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Bible Study
The Bible Study group at Saint Elizabeth Ann Seton meets the first and third Thursdays each month at 9:30 a.m. (in August there are no meetings). We open our meeting with the Rosary and individual prayer intentions. We have in the past and are currently utilizing the Little Rock Scripture Study which includes a Commentary and Study Guide with questions for discussion. There is an accompanying DVD for our current study on the Book of Wisdom for group viewing to aid us in this study. Bible Study ends at 11:30 a.m. with a closing prayer. Each of us needs to bring a Bible. The Catechism of the Catholic Church if referenced and it is recommended if you have one to bring that in addition to a notebook.

The Estancia Valley Catholic Parish supports a variety of Bible study opportunities which are offered as demand occurs and facilitator availability.  Those studies may be isolated to individual authors, seasonal events or specific topics as the Spirit directs the community.  The study of the Bible by lay persons as a personal religious or spiritual practice focused on personal spiritual growth.  If the Scriptures represent an entire library of inspired testimonies to the way God is at work in our lives and in our world, the first and fundamental encouragement will come when people begin to understand the power of the Word!  Countless generations of saints and sinners have heard the mighty whispers of God and offered the testimony of their faith in that Word.  They have been truly transformed by the very act of reading or listening and paying attention.

The Scriptures are the Book of the Church!  They come from the early communities.   They were gathered by those communities, whether we name them Synagogues or Churches.  They are proclaimed to us as Christians every time we gather for the Eucharist or for any other Sacrament.  They belong to the entire people of God, not merely to the scholars.  The Bible, which is also called Sacred Scripture, tells the story of the loving relationship between God and humankind.  It can bring people into a deeper relationship with God, teaches important truths about Christian faith, and challenges us to examine how we live our life and relate with other people.  The Bible is for everyone.  Wherever you are in your relationship with God, the Bible can speak to you.
Any “study” of the Word should be done after reviewing the Preface and Forward of the Bible which will assist you in your studies.  Another resource would be a trained facilitator who can help you get the most out of the readings so as to deepen your faith and appreciation.  Immediate and consistent use of certain additional resources can aid you in this process; a bible commentary or concordance, a dictionary and an encyclopedia will assure that words, phrases and references are understood fully before continuing your study.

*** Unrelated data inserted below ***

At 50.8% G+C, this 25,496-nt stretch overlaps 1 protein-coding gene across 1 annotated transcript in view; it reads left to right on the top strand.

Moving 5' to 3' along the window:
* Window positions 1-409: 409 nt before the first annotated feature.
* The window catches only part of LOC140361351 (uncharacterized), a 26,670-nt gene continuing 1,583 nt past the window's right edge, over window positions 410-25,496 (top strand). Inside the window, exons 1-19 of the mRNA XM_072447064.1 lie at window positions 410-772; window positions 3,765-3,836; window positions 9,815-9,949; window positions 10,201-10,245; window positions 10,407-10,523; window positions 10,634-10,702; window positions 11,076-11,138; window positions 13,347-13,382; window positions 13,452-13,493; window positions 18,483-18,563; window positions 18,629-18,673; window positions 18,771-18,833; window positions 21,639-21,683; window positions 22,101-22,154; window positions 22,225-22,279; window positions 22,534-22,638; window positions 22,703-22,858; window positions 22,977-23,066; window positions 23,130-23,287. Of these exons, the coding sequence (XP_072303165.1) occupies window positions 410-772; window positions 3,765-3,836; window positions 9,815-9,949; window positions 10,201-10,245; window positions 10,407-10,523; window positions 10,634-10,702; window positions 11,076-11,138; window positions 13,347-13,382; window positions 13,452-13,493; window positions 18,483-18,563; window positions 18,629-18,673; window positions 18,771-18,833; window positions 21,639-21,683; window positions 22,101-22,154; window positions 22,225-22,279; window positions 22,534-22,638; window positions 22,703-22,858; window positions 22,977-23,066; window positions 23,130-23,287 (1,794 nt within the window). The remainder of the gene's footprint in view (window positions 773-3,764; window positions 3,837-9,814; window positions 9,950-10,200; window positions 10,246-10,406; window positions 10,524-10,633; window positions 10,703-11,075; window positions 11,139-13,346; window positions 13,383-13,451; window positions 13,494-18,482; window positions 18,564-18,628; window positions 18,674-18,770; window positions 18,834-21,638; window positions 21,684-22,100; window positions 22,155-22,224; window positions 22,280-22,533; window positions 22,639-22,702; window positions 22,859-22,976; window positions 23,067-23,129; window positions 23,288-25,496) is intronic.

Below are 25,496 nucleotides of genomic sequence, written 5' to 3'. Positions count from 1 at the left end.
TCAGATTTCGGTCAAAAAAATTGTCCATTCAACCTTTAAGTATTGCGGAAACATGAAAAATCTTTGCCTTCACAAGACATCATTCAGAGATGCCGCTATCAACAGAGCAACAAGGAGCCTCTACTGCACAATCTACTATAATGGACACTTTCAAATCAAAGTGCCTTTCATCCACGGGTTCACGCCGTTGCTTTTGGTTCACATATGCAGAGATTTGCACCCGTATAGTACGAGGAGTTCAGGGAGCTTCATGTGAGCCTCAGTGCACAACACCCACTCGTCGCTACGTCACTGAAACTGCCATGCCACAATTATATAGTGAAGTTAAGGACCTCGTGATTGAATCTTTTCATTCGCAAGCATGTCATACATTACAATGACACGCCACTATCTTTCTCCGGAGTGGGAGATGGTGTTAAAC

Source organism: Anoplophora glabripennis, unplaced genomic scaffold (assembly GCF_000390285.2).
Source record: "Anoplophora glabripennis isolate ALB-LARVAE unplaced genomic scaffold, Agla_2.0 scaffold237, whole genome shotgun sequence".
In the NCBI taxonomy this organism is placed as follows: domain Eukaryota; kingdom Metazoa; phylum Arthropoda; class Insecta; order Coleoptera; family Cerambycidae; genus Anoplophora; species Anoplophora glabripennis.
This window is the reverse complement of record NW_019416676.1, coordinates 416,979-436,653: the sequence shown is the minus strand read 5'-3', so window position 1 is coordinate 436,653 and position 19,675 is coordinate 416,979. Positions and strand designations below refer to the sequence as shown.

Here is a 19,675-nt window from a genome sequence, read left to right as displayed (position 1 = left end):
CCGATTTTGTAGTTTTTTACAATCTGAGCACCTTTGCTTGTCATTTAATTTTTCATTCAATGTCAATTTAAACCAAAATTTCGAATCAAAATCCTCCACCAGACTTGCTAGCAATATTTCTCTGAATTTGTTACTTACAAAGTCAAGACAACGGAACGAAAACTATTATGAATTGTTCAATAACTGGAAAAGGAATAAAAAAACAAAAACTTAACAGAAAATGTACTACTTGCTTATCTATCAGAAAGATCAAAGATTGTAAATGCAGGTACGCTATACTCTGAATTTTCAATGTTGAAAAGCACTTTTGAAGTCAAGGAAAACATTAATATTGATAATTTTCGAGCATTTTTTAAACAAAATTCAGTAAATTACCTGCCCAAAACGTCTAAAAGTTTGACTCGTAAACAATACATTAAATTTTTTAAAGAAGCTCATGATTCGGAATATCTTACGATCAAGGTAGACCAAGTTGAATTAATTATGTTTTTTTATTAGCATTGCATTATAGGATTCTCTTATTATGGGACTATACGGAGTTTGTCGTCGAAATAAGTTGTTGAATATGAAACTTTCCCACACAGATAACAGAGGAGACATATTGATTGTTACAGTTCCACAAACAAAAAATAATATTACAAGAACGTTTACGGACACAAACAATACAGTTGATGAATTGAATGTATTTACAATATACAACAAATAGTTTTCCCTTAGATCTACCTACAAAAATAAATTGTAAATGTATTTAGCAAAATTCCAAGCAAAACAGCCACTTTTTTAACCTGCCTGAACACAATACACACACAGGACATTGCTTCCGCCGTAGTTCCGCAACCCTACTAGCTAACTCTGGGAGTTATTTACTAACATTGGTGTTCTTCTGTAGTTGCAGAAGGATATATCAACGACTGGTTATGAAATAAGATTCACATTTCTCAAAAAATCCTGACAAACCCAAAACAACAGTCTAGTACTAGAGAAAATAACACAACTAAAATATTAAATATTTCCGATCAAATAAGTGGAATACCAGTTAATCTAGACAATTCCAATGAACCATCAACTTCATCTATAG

The study of the Bible is, as it were, the soul of theology, as the Second Vatican Council says, borrowing a phrase from Pope Leo XIII (Dei Verbum, 24). This study is never finished; each generation must, in its own way, newly seek to understand the sacred books.  Catholics are encouraged by the Church, as a specific call from Vatican II, to read and study the Bible as a personal and group activity.

Contact the parish office or check the church bulletin for times, dates and locations of Bible/Scripture classes.

"May the eyes of your hearts be enlightened, that you may know what is the hope that belongs to his call, what are the riches of glory in his inheritance among the holy ones, and what is the surpassing greatness of his power for us who believe…"
Ephesians 1:18-19

Mankind is always changing; God’s truth stands forever.  And He has many ways of speaking to us, regardless of the human instruments He uses.  Often enough, our reading of Holy Scripture is distracted by mere curiosity; we want to seize upon a point and argue about it, when we ought to be quietly passing on.  You will get most out of it [the bible] if you read it with humility, and simplicity, and faith, not concerned to make a name for yourself as a scholar.  By all means ask questions but listen to what holy writers have to tell you; do not find fault with the hard sayings of antiquity—their authors had good reason for writing as they did.
Thomas a Kempis, The Imitation of Christ: On the Reading of Holy Scripture, 1.5.2

P.O. Box 129
1400 Third St. S
Moriarty, New Mexico 87035
Phone: 505.832.6655
Fax: 505.832.6057